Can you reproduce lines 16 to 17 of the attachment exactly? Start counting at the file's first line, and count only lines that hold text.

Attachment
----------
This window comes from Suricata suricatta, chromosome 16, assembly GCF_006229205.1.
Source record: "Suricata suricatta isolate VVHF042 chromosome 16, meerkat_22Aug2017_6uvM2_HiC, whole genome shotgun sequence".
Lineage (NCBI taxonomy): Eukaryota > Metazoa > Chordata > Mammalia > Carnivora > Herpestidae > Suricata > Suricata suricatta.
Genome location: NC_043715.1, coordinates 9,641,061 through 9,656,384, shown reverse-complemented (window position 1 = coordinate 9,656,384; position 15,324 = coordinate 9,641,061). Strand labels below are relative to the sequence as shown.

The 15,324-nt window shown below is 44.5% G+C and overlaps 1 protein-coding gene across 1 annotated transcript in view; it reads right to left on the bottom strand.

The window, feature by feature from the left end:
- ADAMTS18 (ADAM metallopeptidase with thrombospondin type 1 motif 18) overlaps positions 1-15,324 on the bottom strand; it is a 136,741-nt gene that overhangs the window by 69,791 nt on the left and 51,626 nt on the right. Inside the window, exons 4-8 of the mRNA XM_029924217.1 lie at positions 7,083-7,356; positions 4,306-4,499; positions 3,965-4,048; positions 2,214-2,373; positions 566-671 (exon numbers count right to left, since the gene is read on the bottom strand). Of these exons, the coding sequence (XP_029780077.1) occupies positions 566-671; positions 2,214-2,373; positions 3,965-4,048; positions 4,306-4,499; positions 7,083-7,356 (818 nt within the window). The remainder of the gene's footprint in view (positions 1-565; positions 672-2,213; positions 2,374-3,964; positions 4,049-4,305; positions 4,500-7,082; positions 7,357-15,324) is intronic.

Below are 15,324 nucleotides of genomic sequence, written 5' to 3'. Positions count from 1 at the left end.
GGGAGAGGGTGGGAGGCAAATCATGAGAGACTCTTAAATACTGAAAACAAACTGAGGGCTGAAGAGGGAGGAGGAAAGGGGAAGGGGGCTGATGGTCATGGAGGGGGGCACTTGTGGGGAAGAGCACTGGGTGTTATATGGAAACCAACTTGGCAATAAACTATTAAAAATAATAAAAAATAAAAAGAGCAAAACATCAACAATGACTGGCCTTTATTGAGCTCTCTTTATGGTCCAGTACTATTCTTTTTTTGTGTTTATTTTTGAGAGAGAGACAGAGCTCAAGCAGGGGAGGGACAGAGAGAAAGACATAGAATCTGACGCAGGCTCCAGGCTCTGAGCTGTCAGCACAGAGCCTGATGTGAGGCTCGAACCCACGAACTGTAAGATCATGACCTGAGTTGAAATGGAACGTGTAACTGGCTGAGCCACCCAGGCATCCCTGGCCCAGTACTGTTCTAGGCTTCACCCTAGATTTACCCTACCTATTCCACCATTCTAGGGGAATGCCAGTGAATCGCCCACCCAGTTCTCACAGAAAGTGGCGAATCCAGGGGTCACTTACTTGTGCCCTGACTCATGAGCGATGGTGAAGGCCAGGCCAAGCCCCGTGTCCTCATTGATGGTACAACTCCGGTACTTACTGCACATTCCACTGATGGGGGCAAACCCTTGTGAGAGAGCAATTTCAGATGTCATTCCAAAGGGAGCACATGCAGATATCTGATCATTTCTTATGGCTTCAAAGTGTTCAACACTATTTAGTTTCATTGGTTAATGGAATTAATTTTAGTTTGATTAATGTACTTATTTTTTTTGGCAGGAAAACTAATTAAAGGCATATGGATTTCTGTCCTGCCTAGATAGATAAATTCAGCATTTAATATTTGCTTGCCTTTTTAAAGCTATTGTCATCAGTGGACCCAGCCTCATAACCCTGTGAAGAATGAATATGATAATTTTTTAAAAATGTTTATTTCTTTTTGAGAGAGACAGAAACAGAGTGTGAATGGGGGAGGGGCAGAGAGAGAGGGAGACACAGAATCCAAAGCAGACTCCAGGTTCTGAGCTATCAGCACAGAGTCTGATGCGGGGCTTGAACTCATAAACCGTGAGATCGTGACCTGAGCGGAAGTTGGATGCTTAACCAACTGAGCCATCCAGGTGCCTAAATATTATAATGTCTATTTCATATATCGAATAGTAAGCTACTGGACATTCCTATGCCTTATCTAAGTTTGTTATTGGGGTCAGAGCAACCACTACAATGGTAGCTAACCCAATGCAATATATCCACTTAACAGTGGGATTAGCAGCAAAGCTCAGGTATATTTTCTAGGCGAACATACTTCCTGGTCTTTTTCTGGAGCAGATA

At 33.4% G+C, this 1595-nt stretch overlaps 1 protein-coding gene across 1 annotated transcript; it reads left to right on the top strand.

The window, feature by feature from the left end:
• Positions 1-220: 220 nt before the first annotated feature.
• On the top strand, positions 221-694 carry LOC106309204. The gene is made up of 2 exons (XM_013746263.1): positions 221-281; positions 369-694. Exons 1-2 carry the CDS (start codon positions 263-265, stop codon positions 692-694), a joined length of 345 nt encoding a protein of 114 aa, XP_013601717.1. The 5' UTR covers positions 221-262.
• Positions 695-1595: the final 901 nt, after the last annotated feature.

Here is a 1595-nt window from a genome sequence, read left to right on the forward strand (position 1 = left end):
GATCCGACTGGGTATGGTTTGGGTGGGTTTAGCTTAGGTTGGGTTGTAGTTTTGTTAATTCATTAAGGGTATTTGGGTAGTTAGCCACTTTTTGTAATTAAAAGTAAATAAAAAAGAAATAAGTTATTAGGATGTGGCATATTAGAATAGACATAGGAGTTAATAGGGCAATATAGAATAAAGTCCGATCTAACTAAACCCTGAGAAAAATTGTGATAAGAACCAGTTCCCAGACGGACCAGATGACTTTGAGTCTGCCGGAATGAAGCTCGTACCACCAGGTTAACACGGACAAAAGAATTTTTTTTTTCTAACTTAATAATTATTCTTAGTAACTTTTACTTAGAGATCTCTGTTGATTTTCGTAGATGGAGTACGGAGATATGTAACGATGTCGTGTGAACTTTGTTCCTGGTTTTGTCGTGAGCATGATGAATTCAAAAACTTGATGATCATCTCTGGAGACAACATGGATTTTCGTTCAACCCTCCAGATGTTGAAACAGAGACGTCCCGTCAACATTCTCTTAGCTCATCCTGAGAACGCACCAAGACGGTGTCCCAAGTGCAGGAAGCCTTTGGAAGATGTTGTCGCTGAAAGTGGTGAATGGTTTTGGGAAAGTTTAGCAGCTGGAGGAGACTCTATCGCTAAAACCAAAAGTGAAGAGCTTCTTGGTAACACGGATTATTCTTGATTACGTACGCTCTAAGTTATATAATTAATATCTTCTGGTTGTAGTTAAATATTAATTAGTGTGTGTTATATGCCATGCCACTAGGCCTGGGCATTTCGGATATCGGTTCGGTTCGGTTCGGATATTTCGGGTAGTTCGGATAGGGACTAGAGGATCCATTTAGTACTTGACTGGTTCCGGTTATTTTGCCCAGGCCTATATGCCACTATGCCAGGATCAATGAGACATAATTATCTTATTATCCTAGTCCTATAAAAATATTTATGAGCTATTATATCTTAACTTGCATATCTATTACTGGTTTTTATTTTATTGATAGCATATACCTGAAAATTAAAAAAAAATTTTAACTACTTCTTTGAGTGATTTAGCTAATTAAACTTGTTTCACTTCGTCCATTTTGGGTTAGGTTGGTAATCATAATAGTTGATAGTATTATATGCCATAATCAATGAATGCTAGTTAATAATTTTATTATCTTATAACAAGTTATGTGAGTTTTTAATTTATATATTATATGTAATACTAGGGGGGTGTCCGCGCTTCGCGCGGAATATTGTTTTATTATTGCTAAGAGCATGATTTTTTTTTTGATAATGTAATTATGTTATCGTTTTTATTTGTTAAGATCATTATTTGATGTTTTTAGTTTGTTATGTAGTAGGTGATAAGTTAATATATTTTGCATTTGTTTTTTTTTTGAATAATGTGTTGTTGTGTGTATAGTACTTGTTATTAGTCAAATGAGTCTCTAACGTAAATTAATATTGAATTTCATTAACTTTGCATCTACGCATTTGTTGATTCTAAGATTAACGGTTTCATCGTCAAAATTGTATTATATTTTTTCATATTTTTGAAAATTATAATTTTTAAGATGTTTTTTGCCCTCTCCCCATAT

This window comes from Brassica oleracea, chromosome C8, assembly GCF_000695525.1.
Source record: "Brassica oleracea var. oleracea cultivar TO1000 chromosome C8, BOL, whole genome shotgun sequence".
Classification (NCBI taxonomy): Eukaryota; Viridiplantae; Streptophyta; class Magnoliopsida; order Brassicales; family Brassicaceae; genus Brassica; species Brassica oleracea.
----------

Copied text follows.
GATCCGACTGGGTATGGTTTGGGTGGGTTTAGCTTAGGTTGGGTTGTAGTTTTGTTAATTCATTAAGGGTATTTGGGTAGTTAGCCACTTTTTGTAATTAAAAGTAAATAAAAAAGAAATAAGTTATTAGGATGTGGCATATTAGAATAGACATAGGAGTTAATAGGGCAATATAGAATAAAGTCCGATCTAACTAAACCCTGAGAAAAATTGTGATAAGAACCAGTTCCCAGACGGACCAGATGACTTTGAGTCTGCCGGAATGAAGCTCGTACCACCAGGTTAACACGGACAAAAGAATTTTTTTTTTCTAACTTAATAATTATTCTTAGTAACTTTTACTTAGAGATCTCTGTTGATTTTCGTAGATGGAGTACGGAGATATGTAACGATGTCGTGTGAACTTTGTTCCTGGTTTTGTCGTGAGCATGATGAATTCAAAAACTTGATGATCATCTCTGGAGACAACATGGATTTTCGTTCAACCCTCCAGATGTTGAAACAGAGACGTCCCGTCAACATTCTCTTAGCTCATCCTGAGAACGCACCAAGACGGTGTCCCAAGTGCAGGAAGCCTTTGGAAGATGTTGTCGCTGAAAGTGGTGAATGGTTTTGGGAAAGTTTAGCAGCTGGAGGAGACTCTATCGCTAAAACCAAAAGTGAAGAGCTTCTTGGTAACACGGATTATTCTTGATTACGTACGCTCTAAGTTATATAATTAATATCTTCTGGTTGTAGTTAAATATTAATTAGTGTGTGTTATATGCCATGCCACTAGGCCTGGGCATTTCGGATATCGGTTCGGTTCGGTTCGGATATTTCGGGTAGTTCGGATAGGGACTAGAGGATCCATTTAGTACTTGACTGGTTCCGGTTATTTTGCCCAGGCCTATATGCCACTATGCCAGGATCAATGAGACATAATTATCTTATTATCCTAGTCCTATAAAAATATTTATGAGCTATTATATCTTAACTTGCATATCTATTACTGGTTTTTATTTTATTGATAGCATATACCTGAAAATTAAAAAAAAATTTTAACTACTTCTTTGAGTGATTTAGCTAATTAAACTTGTTTCACTTCGTCCATTTTGGGTTAGGTTGGTAATCATAATAGTTGATAGTATTATATGCCATAATCAATGAATGCTAGTTAATAATTTTATTATCTTATAACAAGTTATGTGAGTTTTTAATTTATATATTATATGTAATACTAGGGGGGTGTCCGCGCTTCGCGCGGAATATTGTTTTATTATTGCTAAGAGCATGATTTTTTTTTTGATAATGTAATTATGTTATCGTTTTTATTTGTTAAGATCATTATTTGATGTTTTTAGTTTGTTATGTAGTAGGTGATAAGTTAATATATTTTGCATTTGTTTTTTTTTTGAATAATGTGTTGTTGTGTGTATAGTACTTGTTATTAGTCAAATGAGTCTCTAACGTAAATTAATATTGAATTTCATTAACTTTGCATCTACGCATTTGTTGATTCTAAGATTAACGGTTTCATCGTCAAAATTGTATTATATTTTTTCATATTTTTGAAAATTATAATTTTTAAGATGTTTTTTGCCCTCTCCCCATAT

This window comes from Brassica oleracea, chromosome C8, assembly GCF_000695525.1.